A comparative study of maturity indices and grain filling period in relation to yield in corn single crosses and their constituent inbreds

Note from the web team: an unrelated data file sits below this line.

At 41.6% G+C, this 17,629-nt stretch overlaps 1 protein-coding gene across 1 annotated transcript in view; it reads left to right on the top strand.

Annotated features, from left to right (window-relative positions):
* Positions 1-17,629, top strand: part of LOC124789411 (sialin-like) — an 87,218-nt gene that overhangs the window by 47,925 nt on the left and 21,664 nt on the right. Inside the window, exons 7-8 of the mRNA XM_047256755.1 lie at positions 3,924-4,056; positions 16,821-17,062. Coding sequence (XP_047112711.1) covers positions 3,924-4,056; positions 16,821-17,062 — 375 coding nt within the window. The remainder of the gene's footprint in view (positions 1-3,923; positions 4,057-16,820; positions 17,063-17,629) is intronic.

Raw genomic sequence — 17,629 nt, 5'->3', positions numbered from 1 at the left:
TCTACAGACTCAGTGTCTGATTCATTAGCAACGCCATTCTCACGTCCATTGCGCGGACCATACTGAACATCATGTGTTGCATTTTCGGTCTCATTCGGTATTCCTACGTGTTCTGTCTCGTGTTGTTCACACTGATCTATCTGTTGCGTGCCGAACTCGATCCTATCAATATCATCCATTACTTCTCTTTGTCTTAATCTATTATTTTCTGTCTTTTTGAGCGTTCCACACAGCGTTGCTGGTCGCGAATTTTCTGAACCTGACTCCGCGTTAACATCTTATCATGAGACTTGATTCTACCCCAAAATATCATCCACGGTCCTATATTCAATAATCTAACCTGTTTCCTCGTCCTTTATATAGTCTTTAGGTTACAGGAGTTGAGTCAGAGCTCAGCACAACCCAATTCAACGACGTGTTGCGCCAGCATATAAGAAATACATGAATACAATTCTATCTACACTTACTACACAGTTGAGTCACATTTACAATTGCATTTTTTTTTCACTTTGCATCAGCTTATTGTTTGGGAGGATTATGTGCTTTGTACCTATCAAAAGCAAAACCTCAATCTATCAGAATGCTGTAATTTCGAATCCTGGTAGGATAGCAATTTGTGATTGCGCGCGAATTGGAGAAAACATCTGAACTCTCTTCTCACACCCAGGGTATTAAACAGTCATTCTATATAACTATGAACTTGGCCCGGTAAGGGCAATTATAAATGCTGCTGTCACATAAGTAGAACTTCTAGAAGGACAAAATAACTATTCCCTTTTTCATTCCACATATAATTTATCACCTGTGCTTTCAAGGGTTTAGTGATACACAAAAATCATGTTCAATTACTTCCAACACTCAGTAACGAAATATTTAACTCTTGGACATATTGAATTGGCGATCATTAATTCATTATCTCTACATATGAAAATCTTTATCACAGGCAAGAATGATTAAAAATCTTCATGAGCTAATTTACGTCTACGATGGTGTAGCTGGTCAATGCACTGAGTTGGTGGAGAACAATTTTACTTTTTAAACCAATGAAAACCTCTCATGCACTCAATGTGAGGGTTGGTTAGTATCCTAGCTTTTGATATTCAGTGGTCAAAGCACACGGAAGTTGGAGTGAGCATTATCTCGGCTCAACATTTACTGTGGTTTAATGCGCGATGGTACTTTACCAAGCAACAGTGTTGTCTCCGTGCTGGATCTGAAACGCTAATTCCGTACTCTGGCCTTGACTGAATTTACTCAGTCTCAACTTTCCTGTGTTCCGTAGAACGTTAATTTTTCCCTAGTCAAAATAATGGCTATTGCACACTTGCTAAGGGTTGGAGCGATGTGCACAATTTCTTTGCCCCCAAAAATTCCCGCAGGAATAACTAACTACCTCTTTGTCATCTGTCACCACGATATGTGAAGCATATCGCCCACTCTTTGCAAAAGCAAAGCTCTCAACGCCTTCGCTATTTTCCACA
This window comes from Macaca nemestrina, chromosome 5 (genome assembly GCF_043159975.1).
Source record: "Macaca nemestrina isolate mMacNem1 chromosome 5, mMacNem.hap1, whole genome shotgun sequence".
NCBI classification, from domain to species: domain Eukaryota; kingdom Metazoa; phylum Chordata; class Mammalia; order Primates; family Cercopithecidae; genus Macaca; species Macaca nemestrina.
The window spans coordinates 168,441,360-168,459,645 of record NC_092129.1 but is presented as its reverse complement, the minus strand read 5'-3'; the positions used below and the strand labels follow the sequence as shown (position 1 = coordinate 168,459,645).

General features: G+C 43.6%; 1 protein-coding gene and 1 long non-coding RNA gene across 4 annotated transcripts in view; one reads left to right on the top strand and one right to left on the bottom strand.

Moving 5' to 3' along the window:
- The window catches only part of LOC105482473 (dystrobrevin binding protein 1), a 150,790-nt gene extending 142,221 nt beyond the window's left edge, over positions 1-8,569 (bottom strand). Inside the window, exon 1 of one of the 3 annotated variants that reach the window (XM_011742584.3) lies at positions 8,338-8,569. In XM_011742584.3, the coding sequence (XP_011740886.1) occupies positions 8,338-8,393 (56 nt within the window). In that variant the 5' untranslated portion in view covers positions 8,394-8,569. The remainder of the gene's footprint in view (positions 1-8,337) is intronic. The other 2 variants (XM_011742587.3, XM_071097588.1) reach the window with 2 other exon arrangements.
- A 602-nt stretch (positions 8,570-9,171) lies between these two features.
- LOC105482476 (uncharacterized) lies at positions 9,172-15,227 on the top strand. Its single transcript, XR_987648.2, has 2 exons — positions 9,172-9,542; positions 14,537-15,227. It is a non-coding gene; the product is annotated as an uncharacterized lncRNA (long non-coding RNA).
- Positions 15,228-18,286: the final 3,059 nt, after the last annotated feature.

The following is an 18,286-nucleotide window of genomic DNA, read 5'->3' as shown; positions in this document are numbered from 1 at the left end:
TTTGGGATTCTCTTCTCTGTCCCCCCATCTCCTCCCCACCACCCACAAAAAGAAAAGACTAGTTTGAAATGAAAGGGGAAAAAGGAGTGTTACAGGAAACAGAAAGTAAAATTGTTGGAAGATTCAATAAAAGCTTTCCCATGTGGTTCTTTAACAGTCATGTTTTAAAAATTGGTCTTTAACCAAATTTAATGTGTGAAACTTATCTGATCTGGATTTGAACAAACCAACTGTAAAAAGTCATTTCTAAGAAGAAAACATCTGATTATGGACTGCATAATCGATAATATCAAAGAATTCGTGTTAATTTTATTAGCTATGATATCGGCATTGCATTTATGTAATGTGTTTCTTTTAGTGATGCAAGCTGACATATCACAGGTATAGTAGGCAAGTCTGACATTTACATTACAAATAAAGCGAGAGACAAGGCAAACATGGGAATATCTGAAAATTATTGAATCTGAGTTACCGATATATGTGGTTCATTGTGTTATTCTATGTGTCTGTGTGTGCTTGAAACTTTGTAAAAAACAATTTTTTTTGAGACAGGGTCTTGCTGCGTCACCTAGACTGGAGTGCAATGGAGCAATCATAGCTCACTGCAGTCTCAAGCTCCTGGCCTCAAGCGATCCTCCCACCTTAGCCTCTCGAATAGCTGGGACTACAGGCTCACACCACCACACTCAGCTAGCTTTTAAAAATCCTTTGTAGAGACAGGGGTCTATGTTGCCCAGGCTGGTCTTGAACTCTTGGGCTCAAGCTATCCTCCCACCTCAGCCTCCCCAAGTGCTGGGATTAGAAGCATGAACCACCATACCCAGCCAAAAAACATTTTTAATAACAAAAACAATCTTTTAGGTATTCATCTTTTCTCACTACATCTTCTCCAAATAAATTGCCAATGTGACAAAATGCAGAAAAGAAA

The conclusion from this study is that three criteria, moisture percentage, GDD and black layer formation, are not adequate to measure corn maturity, although they differ in suitability. The close association of ELF with maximum dry weight, and hence the physiological maturity and the ease of detection, gives it an advantage over the other two. However, cases of premature black layer formation are a pitfall and care should be taken in using this criterion of maturity. A combination of the determination of moisture content after black layer detection would save unnecessary sampling when nnisture content is high and filling is not complete. Further, the growing degree days would support the other two in guiding the planning of the crop growing in a given environment, so that on the basis of expected temperature (GDD), a rough estimate of a sampling date could be made. The data indicate a relatively small GDD variation within an inbred or hybrid in a specific environment. Thus, this third criterion would support a combination of the first two. The negative association of GDD from planting to pollination with GDD in the filling period suggests genes causing an increased GDD for filling period also would decrease GDD from planting to pollination. If indeed the 77 extension of the filling period would increase the yield, this would look like a favorable situation. However, further studies are required to support this view. From this study it is also clear that there is a positive correlation between the grain filling period and yield in hybrids, but a negative relationship in inbreds. It appears that selection for longer grain filling period may be beneficial, but there is need to study this relationship in several environments and years as well as establish its genetic basis. Days to silk were also found highly indicative of yield in the hybrids used in this study.